The BrokenTellies 2007: Part Two

  • 12/29/2007 07:10:00 pm
  • By Mark Gibbings-Jones
  • 2 Comments

Hey, a new template we're almost happy with! But anyway.





Overseas Drama Series of the Year

The nominations:

The Riches (Virgin 1)



Featuring superb performances from Minnie Driver and Eddie Izzard (who has come a long way since chewing the furniture in Mystery Men), The Riches saw the Malloy clan - a sort of travelling sideshow version of The Real Hustle - adopt the identity of the titular family. That's 'the Rich family', not 'the Titular family'. You knew that? Oh. The first episode explains how all this comes about, leaving the remainder of the series to seeing how the family cope with their new environs. While that single concept might have been enough to coast along for the thirteen episodes that make up the first series, the writers managed to keep the viewers guessing which way they were going to go next, all the way up to the marvellously circuitous season finale.

Dexter (FX)

Dexter Morgan is a blood splatter expert for the Miami police department. But! He's also a serial killer, who takes out the criminals the cops just can't catch. All of which wouldn't sound out of place on the back of a low-budget straight-to-rental tape lurking in a dark corner of Star Video circa 1986, but luckily this is a more compelling series than our hamfisted summary suggests. The first season deals with the Miami Metro Police Department trying to track down a serial killer dubbed The Ice Truck Killer. Who, it soon transpires, is keen to impress Dexter with his mad slaughterin' skillz.

Lost (Sky One)



While a lot of people have made a point of complaining about the latest series of Lost ("oh, this is just getting silly now" is usually the standard comment that we've heard), we've been as engrossed as ever. For every major mystery that gets resolved (and despite what some say, they do get resolved - try re-watching season two if you need to check how much we've learned in season three), new and exciting questions are brought to the fore. And we've finally found out how John became wheelchair-bound, as well as discovering that the island isn't a very safe place to be if you're from Manchester. There was even time to spend a whole episode doing a tribute to Tales Of The Unexpected, with Nikki and Paulo as the main players.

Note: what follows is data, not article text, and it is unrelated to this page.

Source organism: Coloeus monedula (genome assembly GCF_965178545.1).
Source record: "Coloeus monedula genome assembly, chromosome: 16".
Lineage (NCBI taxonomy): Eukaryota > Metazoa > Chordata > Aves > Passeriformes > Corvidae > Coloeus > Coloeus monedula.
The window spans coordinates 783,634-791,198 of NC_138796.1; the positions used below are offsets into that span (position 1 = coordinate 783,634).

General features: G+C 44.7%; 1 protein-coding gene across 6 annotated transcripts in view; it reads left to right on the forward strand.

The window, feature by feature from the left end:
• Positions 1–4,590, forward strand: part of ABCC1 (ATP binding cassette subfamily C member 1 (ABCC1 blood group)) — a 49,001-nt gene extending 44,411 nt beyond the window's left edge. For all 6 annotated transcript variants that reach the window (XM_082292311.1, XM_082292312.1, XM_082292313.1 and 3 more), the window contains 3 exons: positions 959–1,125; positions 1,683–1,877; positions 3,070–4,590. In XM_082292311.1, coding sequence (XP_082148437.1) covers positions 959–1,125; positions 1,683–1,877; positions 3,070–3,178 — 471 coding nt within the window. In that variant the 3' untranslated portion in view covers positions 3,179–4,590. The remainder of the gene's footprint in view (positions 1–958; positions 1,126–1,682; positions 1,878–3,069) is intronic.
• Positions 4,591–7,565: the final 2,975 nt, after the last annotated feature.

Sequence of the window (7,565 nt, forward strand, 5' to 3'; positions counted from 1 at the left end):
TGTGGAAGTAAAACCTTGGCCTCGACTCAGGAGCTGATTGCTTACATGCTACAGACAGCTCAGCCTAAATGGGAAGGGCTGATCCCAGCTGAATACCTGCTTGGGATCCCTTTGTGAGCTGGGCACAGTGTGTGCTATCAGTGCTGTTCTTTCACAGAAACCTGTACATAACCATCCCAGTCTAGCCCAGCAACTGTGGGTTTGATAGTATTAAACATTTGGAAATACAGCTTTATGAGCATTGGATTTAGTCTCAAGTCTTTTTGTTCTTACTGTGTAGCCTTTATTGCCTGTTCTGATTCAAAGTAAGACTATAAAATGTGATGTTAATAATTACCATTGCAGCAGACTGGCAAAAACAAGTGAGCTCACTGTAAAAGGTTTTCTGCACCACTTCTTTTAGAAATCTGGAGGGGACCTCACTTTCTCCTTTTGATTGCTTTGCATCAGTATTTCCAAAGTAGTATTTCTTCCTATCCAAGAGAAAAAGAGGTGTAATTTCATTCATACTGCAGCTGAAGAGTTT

Minus points for getting Britain wrong, though. We spell the word 'honour' with a 'u', and the Premier League doesn't work by having the same two teams playing each other twice in two days. Duuh.


The Winner

Dexter (FX)



While the first series successfully introduced us to the character, the background and the motives behind the eponymous anti-hero, the second series (due on FX any month now) raises the bar impressively. Without giving anything away - it's precisely the sort of programme you'll get a lot more from if you don't know what's likely to happen, so keep well away from the EPG info box before watching - the writers are about to take everyone on a long and very impressive journey. The main driving force behind the plot for season two (which we aren't going to mention) merely serves as a backdrop to the events that unfold. We've just watched the whole lot in one enthralling sitting, with help from the Xbox 360's new 'stream stuff you've downloaded from the internet to your proper telly' option. Given we have the attention span of excitable puppy, that's quite an achievement.

It's not just us, either. Dexter is currently just a fraction behind Heroes (which we still can't get that excited about, frankly) as the top-ranked show at TV.com.

Just time for a couple more quickies.

Repeat Of The Year (UK)

Yes Minister (BBC Four)



Making a welcome appearance as part of the channel's season of politically themed programming, series one of Yes Minister should provide a reminder to 21st Century TV bosses that pre-watershed comedy doesn't have to be along the insipid lines of My Family or Green Green Grass. As the exploits of Jim, Bernard and Humpy show, they could actually be quite intelligent, and indeed, quite excellent. Similarly, it proves that you don't need a script packed with swears to make something for an adult audience.

Another welcome aspect of BBC Four's re-run of the first series was that it led to us finding the DVD bargain of the year. The complete seven-disc box set, which also includes every episode of Yes Prime Minister, delivered to your door for less than eighteen pounds. Fantastic stuff.

Repeat Of The Year (International)

The Sopranos (More4)

Coming just after the end of the sixth and final season, a weeknightly repeat run of every single episode. All of which means the people who'd missed the first season and subsequently had to spend much of the following eight years wondering what all the fuss was about can now try and join the loop without having to spend an absolute fortune buying the DVD boxsets.

There are two problems arising from this. One, the ending of the entire series has been talked about so much, it's hardly likely to surprise us when it comes around the second time (even Hillary and Bill Clinton have performed a spoof of it). Two, having five hours per week of unmissable drama sitting on your PVR is one hell of a time-thief. Still, it keeps us off the streets of a Friday afternoon.

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